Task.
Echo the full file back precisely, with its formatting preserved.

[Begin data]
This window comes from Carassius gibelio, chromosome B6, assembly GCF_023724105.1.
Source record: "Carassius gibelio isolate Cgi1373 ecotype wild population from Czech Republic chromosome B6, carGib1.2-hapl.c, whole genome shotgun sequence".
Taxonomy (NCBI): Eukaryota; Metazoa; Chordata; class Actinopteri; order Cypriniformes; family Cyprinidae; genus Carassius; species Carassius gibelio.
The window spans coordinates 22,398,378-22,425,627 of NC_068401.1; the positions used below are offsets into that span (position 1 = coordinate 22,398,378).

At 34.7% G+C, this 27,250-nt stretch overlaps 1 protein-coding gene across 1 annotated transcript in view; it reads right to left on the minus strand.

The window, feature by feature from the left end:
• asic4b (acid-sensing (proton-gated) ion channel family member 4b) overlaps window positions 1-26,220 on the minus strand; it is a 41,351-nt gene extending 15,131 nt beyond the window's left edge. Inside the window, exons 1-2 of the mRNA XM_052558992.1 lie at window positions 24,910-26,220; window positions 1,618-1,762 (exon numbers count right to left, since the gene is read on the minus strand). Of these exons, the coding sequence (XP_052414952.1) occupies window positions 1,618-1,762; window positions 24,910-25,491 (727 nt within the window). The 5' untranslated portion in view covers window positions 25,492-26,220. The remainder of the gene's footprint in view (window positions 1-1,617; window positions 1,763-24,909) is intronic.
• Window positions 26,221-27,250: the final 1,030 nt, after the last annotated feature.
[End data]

This window comes from Carassius gibelio, chromosome B6, assembly GCF_023724105.1.
Source record: "Carassius gibelio isolate Cgi1373 ecotype wild population from Czech Republic chromosome B6, carGib1.2-hapl.c, whole genome shotgun sequence".
Taxonomy (NCBI): Eukaryota; Metazoa; Chordata; class Actinopteri; order Cypriniformes; family Cyprinidae; genus Carassius; species Carassius gibelio.
The window spans coordinates 22,398,378-22,425,627 of NC_068401.1; the positions used below are offsets into that span (position 1 = coordinate 22,398,378).

At 34.7% G+C, this 27,250-nt stretch overlaps 1 protein-coding gene across 1 annotated transcript in view; it reads right to left on the minus strand.

The window, feature by feature from the left end:
• asic4b (acid-sensing (proton-gated) ion channel family member 4b) overlaps window positions 1-26,220 on the minus strand; it is a 41,351-nt gene extending 15,131 nt beyond the window's left edge. Inside the window, exons 1-2 of the mRNA XM_052558992.1 lie at window positions 24,910-26,220; window positions 1,618-1,762 (exon numbers count right to left, since the gene is read on the minus strand). Of these exons, the coding sequence (XP_052414952.1) occupies window positions 1,618-1,762; window positions 24,910-25,491 (727 nt within the window). The 5' untranslated portion in view covers window positions 25,492-26,220. The remainder of the gene's footprint in view (window positions 1-1,617; window positions 1,763-24,909) is intronic.
• Window positions 26,221-27,250: the final 1,030 nt, after the last annotated feature.